Air strikes on a market in Syria's Al-Qaeda-held city of Idlib killed at least 21 civilians Sunday, as hundreds fled a besieged Islamic State group bastion near the Turkish border.
Five children were among those killed in the air raids on Idlib, which is held by Al-Qaeda affiliate Al-Nusra Front and its allies, the Syrian Observatory for Human Rights said.
Peace talks towards ending Syria's five-year war have stalled, with no immediate end in sight to a conflict that has killed 280,000 people.
It was not clear who carried out the Idlib strikes, but the Observatory has reported previous air raids by the regime and its Russian ally on Idlib province, which is also controlled by Al-Nusra and rebel allies.
Footage the Observatory said was filmed after the Idlib strikes showed emergency workers training water hoses on a tall building amid a haze of smoke.
In Maaret al-Numan, an area south of the provincial capital, unidentified warplanes also killed at least six civilians including a woman and her four children, the Observatory said.
Russia launched air strikes in support of the Damascus regime in September, allowing forces loyal to President Bashar al-Assad to advance against the rebels and IS.
The Britain-based Observatory relies on a network of sources inside Syria for its information.
It says it determines what aircraft carried out raids based on their location, flight patterns and the types of planes and munitions involved.
The Observatory said Russian air strikes killed 23 civilians in strikes on Idlib city on May 31, but Russia denied carrying out raids there that day.
Suspected government strikes killed at least 37 civilians in Maaret al-Numan in April, sparking condemnation from Syria's opposition amid faltering peace talks.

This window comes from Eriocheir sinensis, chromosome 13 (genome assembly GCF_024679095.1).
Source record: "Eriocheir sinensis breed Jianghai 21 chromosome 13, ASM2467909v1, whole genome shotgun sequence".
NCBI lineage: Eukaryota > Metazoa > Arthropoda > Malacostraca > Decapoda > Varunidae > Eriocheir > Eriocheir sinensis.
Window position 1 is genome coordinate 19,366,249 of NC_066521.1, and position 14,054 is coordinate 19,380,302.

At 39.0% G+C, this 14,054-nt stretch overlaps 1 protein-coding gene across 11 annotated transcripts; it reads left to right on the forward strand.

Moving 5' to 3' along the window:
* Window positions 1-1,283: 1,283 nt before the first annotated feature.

- Civilians flee IS bastion -
Meanwhile, hundreds of civilians escaped the IS stronghold of Manbij in nearby Aleppo province on Sunday, helped by a US-backed Kurdish-Arab alliance surrounding the town.
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Tens of thousands had been trapped inside Manbij after the alliance encircled the town on Friday in a major blow to the jihadist group controlling it.
"Around 800 civilians fled on foot towards areas held by the Syrian Democratic Forces alliance south of the town," Observatory chief Rami Abdel Rahman said.
The SDF "transported them to safer areas".
Those still inside the town were terrified by heavy air strikes in the area, Abdel Rahman said, and food was becoming scarce after the SDF alliance blocked all roads in and out.
At least 223 IS fighters and 28 SDF troops had been killed -- as well as 41 civilians in coalition air raids -- since the alliance offensive against Manbij began on May 31, according to the Observatory.
Manbij lies at the heart of the last stretch of IS-controlled territory along Turkey's border.
The siege has severed a key IS supply route that had channelled money and weapons from the Turkish border to the group's de facto Syrian capital of Raqa city.
IS has come under attack on several fronts since declaring a cross-border "caliphate" in Syria and Iraq in 2014.
Millions of people have been displaced since Syria's civil war started in 2011 with the brutal repression of anti-government protests.
Peace talks hit deadlock after the opposition walked out of negotiations in April over the escalating violence and lack of humanitarian access.
Near Damascus, regime forces dropped 44 so-called barrel bombs -- crude, unguided explosive devices -- on rebel-held Daraya, the Observatory said.
The attacks prevented for the third straight day distribution of food aid delivered on Thursday for the first time since 2012.
The Syrian opposition in exile denounced what it labelled a "vicious act".
"There is still no aid distribution and people are still holed up at home for fear of the bombing," Shadi Matar, a member of the opposition local council in Daraya, told AFP.